BOCA RATON, Fla. -- Though the NHL's general managers are against proposing any major rule changes at present, they agree that some minor tweaks to the overtime format and faceoff procedures could make for a better on-ice product as early as next season.
The general managers came out of the Tuesday session at the Boca Beach Club with the consensus to make three formal recommendations to the Competition Committee, which next meets in June.
The managers will recommend that the hash marks on the faceoff circle be separated by two additional feet, from three feet to five feet. They would also like to change the penalty for a faceoff violation. Instead of removing a player that commits a faceoff foul from the draw, the player will be forced to move 12-18 inches back. Finally, the GMs are expected to propose that teams should switch ends for overtime, creating the "long-change" factor.
Any rule changes have to be approved by the GMs, the Competition Committee and the NHL's Board of Governors before they can be implemented.
"The big takeaway from this meeting is I think the managers are really happy with where the game is right now, but to the extent there are tweaks that need Board of Governors' approval, hopefully we'll be in a position to present it to the Board in June for those tweaks," NHL Deputy Commissioner Bill Daly said.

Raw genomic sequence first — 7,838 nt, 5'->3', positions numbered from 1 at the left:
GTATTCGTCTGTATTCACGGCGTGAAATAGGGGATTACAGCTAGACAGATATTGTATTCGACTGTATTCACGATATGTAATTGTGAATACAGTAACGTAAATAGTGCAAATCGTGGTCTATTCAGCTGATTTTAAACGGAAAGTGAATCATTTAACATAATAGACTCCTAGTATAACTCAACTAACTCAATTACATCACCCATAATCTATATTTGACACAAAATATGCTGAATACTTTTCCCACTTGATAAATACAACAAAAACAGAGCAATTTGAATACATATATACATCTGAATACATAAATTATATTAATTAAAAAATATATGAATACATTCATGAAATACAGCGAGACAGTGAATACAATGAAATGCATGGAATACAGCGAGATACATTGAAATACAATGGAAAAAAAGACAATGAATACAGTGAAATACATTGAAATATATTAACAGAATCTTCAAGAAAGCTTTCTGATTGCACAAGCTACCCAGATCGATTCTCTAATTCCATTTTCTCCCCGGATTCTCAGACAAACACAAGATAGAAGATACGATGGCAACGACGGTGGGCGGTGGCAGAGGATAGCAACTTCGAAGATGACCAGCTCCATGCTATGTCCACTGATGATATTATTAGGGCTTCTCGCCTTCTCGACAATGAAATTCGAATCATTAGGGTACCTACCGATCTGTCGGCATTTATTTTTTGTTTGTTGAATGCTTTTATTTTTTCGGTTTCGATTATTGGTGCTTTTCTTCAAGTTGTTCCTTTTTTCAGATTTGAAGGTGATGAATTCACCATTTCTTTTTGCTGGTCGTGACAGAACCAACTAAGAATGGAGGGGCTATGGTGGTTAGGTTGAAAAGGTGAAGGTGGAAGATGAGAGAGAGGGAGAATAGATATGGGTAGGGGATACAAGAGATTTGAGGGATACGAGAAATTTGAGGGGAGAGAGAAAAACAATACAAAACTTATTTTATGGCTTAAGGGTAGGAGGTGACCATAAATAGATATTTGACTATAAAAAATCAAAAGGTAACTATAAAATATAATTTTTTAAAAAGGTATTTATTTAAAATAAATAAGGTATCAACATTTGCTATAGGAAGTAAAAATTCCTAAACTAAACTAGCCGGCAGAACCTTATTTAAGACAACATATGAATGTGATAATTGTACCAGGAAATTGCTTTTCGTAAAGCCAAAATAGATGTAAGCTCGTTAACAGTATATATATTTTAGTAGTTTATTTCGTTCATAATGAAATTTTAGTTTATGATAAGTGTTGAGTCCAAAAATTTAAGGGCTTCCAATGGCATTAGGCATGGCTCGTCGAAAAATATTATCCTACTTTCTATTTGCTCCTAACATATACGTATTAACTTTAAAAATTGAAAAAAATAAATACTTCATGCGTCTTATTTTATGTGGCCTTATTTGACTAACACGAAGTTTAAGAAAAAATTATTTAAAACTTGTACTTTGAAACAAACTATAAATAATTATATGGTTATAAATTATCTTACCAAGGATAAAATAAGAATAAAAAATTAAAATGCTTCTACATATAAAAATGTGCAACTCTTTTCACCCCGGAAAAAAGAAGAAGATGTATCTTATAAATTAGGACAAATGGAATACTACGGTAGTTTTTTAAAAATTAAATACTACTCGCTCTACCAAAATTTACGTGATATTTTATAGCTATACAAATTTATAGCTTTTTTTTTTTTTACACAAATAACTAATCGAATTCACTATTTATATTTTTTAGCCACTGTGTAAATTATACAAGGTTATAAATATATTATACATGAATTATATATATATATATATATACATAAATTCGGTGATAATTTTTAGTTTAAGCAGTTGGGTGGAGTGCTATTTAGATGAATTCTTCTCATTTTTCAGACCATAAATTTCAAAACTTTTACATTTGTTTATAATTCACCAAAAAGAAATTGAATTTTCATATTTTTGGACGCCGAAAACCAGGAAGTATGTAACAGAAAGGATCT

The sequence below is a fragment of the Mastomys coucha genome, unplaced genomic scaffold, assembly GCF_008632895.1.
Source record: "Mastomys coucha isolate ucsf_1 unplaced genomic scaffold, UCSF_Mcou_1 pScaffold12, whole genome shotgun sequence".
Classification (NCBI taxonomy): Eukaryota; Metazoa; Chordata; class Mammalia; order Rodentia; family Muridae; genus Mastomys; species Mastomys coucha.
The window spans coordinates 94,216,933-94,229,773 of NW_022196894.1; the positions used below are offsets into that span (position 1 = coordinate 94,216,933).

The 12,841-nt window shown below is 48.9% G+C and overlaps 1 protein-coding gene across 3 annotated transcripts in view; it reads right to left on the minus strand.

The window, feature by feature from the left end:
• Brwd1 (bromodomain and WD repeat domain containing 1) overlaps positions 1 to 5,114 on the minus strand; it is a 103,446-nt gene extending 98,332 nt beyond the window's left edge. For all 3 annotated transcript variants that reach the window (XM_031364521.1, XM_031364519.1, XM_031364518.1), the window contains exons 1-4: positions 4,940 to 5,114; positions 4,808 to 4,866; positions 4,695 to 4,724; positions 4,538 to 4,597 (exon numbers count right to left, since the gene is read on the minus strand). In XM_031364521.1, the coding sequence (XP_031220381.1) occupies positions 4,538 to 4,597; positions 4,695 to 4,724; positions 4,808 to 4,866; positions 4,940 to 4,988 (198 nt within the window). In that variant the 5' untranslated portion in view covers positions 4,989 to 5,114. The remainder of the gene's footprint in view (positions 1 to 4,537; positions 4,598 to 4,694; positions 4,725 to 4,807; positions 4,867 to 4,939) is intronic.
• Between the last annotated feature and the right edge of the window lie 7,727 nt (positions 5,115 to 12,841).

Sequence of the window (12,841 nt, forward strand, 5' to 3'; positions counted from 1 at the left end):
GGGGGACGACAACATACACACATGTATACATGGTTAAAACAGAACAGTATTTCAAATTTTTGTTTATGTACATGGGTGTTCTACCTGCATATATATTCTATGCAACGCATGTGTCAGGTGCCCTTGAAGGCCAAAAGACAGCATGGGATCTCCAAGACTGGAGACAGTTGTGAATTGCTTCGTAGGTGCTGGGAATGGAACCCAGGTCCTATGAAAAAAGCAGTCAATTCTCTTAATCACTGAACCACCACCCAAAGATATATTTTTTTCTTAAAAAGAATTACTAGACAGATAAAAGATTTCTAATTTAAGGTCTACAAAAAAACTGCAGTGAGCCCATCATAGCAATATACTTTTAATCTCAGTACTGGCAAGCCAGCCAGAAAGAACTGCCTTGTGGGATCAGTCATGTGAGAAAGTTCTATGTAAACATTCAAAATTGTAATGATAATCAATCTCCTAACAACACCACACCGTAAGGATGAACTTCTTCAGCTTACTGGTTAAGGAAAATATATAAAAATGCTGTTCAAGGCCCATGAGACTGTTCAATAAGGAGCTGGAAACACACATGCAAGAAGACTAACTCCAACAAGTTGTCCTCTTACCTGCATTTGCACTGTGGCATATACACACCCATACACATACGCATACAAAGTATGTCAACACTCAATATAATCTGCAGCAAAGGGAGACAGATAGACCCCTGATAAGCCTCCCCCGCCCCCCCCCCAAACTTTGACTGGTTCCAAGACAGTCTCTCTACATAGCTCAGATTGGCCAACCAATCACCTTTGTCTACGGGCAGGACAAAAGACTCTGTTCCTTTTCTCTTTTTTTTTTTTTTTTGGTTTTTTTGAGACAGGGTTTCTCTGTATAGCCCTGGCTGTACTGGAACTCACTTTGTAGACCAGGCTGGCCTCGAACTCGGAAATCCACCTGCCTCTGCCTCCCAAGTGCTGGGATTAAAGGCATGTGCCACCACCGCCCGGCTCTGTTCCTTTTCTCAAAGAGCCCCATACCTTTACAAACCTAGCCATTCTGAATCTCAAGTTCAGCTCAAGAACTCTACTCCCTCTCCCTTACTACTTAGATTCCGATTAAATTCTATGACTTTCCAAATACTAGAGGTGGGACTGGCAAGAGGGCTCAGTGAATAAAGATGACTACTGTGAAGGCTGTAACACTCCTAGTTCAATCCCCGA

The idea for separating the hash marks mirrors the International Ice Hockey Federation rule, which was used in the 2014 Sochi Olympics. The idea, proponents say, is to create more separation between the players on the wings to reduce the amount of congestion around the faceoff dot when the puck is dropped. It will also keep players further apart to limit the amount of jostling before the puck drop.
"That eliminates the scrum along the boards and allows the quicker player to get to the puck and generate scoring opportunities," said St. Louis Blues GM Doug Armstrong, who made the proposal after taking note of the faceoffs during the 2014 Sochi Olympics.
Another area of the faceoff procedure the GMs want to address is the battle between the players contesting the faceoffs. Currently, a team committing a faceoff violation has its man taking the draw thrown out of the faceoff, replaced by another player. In the current system, if another foul is committed by the same team on the same faceoff, a two-minute delay of game penalty is imposed.